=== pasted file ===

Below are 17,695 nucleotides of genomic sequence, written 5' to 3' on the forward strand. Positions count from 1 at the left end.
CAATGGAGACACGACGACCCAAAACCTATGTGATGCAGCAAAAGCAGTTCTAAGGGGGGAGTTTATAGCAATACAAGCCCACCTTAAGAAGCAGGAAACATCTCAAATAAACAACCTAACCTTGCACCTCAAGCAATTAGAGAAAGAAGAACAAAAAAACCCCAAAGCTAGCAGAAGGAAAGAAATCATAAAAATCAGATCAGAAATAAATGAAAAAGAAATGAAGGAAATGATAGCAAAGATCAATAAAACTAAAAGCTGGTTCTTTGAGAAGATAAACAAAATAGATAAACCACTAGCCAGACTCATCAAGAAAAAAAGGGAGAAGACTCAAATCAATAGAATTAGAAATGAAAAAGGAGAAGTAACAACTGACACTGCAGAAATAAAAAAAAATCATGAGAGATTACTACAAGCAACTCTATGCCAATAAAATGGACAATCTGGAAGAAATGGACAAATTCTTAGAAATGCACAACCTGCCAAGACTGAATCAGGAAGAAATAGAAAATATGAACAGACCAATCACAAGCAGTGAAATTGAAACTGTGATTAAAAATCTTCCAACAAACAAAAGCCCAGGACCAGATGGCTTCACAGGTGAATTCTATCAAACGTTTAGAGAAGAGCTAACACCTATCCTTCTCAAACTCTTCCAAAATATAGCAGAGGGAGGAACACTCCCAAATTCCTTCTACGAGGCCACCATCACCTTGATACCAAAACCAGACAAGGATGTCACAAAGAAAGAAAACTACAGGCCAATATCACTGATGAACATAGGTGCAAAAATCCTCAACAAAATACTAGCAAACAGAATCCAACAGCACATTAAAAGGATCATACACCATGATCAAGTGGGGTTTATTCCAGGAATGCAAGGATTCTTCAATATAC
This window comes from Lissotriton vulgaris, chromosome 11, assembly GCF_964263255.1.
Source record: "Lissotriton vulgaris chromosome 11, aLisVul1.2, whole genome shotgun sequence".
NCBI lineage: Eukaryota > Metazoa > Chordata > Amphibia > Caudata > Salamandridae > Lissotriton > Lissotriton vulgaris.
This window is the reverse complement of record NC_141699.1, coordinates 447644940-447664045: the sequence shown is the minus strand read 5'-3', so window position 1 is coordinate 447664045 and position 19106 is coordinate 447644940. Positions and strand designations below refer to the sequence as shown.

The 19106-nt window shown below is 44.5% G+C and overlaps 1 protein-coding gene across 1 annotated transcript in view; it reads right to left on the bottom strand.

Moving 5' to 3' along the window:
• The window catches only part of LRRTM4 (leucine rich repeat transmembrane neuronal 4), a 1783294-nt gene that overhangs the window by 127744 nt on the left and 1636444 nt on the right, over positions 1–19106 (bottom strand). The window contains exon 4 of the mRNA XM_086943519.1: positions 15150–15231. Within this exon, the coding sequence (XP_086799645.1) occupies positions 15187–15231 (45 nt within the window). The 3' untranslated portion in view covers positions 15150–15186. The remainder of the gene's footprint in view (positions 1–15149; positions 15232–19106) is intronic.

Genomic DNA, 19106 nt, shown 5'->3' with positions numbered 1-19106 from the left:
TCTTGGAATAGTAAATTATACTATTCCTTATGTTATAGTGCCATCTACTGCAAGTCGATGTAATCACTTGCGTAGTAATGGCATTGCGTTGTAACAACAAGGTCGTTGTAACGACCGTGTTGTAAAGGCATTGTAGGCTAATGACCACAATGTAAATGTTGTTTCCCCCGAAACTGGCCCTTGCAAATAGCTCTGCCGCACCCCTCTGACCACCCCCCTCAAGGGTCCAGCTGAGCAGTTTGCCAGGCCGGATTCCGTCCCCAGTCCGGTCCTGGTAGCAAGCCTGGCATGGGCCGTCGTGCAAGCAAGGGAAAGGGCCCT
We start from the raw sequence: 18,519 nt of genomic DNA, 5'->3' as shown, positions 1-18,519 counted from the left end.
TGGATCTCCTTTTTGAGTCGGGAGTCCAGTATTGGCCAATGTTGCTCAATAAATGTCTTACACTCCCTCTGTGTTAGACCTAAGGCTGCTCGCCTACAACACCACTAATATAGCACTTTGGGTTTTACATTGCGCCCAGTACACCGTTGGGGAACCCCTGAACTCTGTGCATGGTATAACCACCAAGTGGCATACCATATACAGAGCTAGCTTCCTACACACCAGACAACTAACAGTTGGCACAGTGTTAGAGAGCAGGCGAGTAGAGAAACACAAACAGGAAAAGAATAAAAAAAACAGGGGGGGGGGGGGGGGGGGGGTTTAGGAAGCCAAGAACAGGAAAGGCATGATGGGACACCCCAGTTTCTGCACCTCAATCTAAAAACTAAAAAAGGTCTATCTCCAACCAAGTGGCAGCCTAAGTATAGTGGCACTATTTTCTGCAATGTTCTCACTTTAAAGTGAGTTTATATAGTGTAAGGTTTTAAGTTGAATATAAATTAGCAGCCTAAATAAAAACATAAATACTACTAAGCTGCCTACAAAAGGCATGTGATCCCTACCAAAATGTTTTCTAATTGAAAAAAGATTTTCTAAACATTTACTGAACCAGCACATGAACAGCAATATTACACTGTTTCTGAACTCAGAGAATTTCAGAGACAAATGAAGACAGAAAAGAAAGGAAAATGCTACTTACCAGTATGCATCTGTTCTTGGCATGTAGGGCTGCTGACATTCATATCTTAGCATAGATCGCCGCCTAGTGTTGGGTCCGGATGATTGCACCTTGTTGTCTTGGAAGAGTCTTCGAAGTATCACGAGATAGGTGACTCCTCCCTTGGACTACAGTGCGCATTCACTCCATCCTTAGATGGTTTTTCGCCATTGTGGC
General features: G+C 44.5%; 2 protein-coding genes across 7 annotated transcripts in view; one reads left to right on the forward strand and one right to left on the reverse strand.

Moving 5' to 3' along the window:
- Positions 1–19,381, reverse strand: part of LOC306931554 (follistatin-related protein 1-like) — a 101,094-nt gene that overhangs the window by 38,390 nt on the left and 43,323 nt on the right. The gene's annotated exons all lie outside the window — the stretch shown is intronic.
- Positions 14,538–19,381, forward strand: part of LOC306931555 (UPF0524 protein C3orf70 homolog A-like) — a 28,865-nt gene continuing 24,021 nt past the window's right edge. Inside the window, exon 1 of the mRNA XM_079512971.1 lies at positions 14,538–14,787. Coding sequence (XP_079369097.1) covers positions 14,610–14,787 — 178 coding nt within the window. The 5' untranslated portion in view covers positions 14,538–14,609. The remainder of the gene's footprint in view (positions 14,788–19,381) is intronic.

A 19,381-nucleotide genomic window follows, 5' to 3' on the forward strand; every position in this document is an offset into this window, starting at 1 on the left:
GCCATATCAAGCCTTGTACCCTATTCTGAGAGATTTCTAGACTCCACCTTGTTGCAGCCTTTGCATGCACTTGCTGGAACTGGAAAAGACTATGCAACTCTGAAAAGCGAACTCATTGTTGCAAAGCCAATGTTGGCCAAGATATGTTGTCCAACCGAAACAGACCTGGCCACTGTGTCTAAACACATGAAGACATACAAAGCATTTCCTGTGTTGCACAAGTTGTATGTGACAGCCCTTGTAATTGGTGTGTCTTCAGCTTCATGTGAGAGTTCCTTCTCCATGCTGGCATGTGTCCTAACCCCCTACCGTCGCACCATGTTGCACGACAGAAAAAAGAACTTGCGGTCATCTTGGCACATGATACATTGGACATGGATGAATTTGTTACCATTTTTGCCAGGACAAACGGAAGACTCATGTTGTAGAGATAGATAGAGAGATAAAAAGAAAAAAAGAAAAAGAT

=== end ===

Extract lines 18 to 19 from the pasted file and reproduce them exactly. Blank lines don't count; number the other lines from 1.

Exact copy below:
A 19,381-nucleotide genomic window follows, 5' to 3' on the forward strand; every position in this document is an offset into this window, starting at 1 on the left:
GCCATATCAAGCCTTGTACCCTATTCTGAGAGATTTCTAGACTCCACCTTGTTGCAGCCTTTGCATGCACTTGCTGGAACTGGAAAAGACTATGCAACTCTGAAAAGCGAACTCATTGTTGCAAAGCCAATGTTGGCCAAGATATGTTGTCCAACCGAAACAGACCTGGCCACTGTGTCTAAACACATGAAGACATACAAAGCATTTCCTGTGTTGCACAAGTTGTATGTGACAGCCCTTGTAATTGGTGTGTCTTCAGCTTCATGTGAGAGTTCCTTCTCCATGCTGGCATGTGTCCTAACCCCCTACCGTCGCACCATGTTGCACGACAGAAAAAAGAACTTGCGGTCATCTTGGCACATGATACATTGGACATGGATGAATTTGTTACCATTTTTGCCAGGACAAACGGAAGACTCATGTTGTAGAGATAGATAGAGAGATAAAAAGAAAAAAAGAAAAAGAT